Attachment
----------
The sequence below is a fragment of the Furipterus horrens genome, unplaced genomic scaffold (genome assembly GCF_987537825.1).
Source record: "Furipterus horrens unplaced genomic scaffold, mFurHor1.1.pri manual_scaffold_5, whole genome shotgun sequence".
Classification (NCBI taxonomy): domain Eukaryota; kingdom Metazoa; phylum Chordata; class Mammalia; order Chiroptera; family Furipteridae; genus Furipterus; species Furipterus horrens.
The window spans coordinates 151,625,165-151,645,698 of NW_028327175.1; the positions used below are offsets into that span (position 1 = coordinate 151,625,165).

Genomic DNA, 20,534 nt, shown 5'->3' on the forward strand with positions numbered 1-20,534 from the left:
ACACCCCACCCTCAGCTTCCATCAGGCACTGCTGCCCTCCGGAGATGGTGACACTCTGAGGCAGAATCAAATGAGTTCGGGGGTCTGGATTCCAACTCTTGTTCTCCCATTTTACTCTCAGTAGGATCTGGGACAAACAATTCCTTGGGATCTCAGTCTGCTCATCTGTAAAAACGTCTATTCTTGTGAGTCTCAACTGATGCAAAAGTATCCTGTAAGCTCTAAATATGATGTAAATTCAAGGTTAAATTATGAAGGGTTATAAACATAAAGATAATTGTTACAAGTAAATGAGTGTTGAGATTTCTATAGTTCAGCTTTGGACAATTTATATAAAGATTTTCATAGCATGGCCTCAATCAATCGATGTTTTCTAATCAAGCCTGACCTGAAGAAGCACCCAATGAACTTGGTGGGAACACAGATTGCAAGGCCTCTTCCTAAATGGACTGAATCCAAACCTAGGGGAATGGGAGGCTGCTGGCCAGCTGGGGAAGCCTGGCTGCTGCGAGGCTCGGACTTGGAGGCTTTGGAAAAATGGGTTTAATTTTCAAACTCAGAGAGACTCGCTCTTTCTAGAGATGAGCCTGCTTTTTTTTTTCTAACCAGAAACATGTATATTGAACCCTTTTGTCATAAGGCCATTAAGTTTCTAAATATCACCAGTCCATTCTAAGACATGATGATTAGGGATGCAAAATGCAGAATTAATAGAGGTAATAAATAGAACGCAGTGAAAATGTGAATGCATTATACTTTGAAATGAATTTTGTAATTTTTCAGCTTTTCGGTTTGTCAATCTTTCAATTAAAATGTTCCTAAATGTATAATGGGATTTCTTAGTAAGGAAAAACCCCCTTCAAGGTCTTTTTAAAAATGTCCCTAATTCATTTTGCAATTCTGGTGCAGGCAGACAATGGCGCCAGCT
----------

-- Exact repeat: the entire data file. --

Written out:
The sequence below is a fragment of the Furipterus horrens genome, unplaced genomic scaffold (genome assembly GCF_987537825.1).
Source record: "Furipterus horrens unplaced genomic scaffold, mFurHor1.1.pri manual_scaffold_5, whole genome shotgun sequence".
Classification (NCBI taxonomy): domain Eukaryota; kingdom Metazoa; phylum Chordata; class Mammalia; order Chiroptera; family Furipteridae; genus Furipterus; species Furipterus horrens.
The window spans coordinates 151,625,165-151,645,698 of NW_028327175.1; the positions used below are offsets into that span (position 1 = coordinate 151,625,165).

Genomic DNA, 20,534 nt, shown 5'->3' on the forward strand with positions numbered 1-20,534 from the left:
ACACCCCACCCTCAGCTTCCATCAGGCACTGCTGCCCTCCGGAGATGGTGACACTCTGAGGCAGAATCAAATGAGTTCGGGGGTCTGGATTCCAACTCTTGTTCTCCCATTTTACTCTCAGTAGGATCTGGGACAAACAATTCCTTGGGATCTCAGTCTGCTCATCTGTAAAAACGTCTATTCTTGTGAGTCTCAACTGATGCAAAAGTATCCTGTAAGCTCTAAATATGATGTAAATTCAAGGTTAAATTATGAAGGGTTATAAACATAAAGATAATTGTTACAAGTAAATGAGTGTTGAGATTTCTATAGTTCAGCTTTGGACAATTTATATAAAGATTTTCATAGCATGGCCTCAATCAATCGATGTTTTCTAATCAAGCCTGACCTGAAGAAGCACCCAATGAACTTGGTGGGAACACAGATTGCAAGGCCTCTTCCTAAATGGACTGAATCCAAACCTAGGGGAATGGGAGGCTGCTGGCCAGCTGGGGAAGCCTGGCTGCTGCGAGGCTCGGACTTGGAGGCTTTGGAAAAATGGGTTTAATTTTCAAACTCAGAGAGACTCGCTCTTTCTAGAGATGAGCCTGCTTTTTTTTTTCTAACCAGAAACATGTATATTGAACCCTTTTGTCATAAGGCCATTAAGTTTCTAAATATCACCAGTCCATTCTAAGACATGATGATTAGGGATGCAAAATGCAGAATTAATAGAGGTAATAAATAGAACGCAGTGAAAATGTGAATGCATTATACTTTGAAATGAATTTTGTAATTTTTCAGCTTTTCGGTTTGTCAATCTTTCAATTAAAATGTTCCTAAATGTATAATGGGATTTCTTAGTAAGGAAAAACCCCCTTCAAGGTCTTTTTAAAAATGTCCCTAATTCATTTTGCAATTCTGGTGCAGGCAGACAATGGCGCCAGCT